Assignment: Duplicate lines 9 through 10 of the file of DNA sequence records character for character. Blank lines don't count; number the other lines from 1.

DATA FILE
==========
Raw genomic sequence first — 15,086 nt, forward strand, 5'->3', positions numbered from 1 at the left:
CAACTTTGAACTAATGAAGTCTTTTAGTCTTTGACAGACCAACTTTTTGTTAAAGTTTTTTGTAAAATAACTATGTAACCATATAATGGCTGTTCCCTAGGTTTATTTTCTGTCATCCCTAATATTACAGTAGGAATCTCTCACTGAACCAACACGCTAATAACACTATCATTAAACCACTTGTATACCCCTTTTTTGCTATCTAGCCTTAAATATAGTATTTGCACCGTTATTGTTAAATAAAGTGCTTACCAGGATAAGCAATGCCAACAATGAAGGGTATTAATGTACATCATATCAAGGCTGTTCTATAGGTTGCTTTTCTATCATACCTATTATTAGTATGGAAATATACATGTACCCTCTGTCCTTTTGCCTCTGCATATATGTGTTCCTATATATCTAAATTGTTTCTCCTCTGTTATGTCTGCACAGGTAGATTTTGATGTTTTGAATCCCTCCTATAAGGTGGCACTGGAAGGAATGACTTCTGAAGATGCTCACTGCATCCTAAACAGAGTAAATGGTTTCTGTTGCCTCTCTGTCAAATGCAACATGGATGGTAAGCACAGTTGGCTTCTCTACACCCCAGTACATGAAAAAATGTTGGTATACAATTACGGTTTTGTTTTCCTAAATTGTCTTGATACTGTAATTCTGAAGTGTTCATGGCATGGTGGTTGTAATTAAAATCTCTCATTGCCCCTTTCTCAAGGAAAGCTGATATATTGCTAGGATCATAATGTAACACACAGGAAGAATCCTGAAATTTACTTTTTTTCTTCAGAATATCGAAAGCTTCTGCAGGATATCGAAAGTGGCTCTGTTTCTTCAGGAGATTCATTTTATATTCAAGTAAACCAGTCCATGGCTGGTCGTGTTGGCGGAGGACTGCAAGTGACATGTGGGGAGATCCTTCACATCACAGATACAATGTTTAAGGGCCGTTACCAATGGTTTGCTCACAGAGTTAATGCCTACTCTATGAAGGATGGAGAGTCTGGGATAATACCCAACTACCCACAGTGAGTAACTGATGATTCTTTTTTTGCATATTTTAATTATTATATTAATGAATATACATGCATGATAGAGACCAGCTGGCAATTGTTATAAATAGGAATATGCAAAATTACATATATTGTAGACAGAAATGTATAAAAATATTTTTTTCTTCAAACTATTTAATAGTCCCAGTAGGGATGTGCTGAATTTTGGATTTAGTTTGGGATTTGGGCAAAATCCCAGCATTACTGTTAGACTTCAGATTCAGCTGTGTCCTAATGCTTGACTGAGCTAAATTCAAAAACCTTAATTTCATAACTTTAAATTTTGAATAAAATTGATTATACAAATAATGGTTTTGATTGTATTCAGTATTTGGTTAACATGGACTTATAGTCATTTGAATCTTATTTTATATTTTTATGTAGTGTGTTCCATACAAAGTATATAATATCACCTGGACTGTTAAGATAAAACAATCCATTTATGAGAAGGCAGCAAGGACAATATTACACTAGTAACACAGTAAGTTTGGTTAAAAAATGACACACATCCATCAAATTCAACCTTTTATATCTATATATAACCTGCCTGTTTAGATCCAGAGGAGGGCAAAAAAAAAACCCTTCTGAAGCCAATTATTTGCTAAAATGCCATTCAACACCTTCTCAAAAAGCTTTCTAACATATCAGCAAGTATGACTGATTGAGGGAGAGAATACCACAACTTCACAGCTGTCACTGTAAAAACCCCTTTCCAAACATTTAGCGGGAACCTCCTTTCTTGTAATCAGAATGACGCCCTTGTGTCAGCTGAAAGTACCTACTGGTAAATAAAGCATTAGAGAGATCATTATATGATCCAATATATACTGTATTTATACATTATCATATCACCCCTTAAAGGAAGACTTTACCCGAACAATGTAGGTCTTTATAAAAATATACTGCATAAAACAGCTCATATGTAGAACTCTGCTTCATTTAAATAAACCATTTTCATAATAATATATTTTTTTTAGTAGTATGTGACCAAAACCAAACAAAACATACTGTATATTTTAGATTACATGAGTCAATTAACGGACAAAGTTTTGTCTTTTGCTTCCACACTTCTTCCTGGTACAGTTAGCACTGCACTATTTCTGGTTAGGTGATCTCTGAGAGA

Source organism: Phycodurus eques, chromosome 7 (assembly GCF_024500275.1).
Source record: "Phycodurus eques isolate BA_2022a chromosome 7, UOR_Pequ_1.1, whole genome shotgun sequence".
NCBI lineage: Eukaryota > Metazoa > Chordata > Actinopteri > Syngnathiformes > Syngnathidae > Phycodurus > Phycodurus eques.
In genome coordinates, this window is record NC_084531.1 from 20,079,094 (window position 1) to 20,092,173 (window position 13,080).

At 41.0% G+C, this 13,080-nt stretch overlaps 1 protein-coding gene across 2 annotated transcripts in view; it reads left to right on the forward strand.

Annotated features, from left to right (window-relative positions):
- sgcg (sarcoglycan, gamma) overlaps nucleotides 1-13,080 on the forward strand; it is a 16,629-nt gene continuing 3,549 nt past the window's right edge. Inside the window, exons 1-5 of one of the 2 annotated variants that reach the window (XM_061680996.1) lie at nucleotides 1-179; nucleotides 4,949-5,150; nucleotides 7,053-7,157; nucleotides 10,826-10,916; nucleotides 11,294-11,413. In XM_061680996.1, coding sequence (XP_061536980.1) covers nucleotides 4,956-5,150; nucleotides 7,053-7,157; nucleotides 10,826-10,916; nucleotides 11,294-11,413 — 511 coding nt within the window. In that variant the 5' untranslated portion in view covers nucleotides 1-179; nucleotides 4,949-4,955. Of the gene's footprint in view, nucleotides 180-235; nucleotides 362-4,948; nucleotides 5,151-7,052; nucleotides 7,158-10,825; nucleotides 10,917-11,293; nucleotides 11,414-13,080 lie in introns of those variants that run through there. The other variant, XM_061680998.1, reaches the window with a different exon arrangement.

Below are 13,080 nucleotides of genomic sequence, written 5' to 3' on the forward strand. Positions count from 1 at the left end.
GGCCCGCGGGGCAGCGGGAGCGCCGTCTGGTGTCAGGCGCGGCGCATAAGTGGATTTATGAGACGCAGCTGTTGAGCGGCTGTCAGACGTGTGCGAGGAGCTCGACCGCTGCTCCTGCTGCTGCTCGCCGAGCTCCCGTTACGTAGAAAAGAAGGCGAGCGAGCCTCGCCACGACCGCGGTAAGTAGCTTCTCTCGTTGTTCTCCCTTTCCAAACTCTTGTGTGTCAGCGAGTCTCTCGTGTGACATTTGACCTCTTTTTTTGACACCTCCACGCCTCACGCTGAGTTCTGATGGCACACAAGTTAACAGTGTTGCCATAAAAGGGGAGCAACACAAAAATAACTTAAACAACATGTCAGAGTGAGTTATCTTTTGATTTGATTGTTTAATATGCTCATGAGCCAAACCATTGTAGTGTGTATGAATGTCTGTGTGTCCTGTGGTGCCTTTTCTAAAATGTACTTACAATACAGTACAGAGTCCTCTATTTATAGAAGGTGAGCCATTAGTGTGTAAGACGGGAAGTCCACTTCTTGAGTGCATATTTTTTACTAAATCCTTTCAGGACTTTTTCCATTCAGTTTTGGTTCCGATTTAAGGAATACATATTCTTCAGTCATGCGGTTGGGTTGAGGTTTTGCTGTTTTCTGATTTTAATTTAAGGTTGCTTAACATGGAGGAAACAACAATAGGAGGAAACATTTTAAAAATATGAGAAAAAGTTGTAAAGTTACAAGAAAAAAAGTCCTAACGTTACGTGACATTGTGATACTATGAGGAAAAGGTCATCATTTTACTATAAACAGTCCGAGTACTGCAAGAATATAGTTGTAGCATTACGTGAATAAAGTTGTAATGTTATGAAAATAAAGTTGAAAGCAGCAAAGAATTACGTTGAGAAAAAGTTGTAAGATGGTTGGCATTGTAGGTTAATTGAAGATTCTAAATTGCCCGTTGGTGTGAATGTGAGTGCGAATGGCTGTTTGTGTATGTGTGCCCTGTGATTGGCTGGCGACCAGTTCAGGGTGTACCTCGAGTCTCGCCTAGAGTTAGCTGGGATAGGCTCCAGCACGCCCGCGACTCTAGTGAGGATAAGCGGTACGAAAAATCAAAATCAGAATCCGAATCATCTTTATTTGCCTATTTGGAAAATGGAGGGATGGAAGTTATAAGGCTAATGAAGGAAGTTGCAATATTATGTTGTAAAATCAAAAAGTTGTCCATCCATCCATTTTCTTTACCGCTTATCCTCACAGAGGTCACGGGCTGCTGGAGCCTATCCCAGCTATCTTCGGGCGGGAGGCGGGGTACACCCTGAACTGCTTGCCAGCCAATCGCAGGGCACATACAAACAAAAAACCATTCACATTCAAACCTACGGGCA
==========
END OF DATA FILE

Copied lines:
- sgcg (sarcoglycan, gamma) overlaps nucleotides 1-13,080 on the forward strand; it is a 16,629-nt gene continuing 3,549 nt past the window's right edge. Inside the window, exons 1-5 of one of the 2 annotated variants that reach the window (XM_061680996.1) lie at nucleotides 1-179; nucleotides 4,949-5,150; nucleotides 7,053-7,157; nucleotides 10,826-10,916; nucleotides 11,294-11,413. In XM_061680996.1, coding sequence (XP_061536980.1) covers nucleotides 4,956-5,150; nucleotides 7,053-7,157; nucleotides 10,826-10,916; nucleotides 11,294-11,413 — 511 coding nt within the window. In that variant the 5' untranslated portion in view covers nucleotides 1-179; nucleotides 4,949-4,955. Of the gene's footprint in view, nucleotides 180-235; nucleotides 362-4,948; nucleotides 5,151-7,052; nucleotides 7,158-10,825; nucleotides 10,917-11,293; nucleotides 11,414-13,080 lie in introns of those variants that run through there. The other variant, XM_061680998.1, reaches the window with a different exon arrangement.

Below are 13,080 nucleotides of genomic sequence, written 5' to 3' on the forward strand. Positions count from 1 at the left end.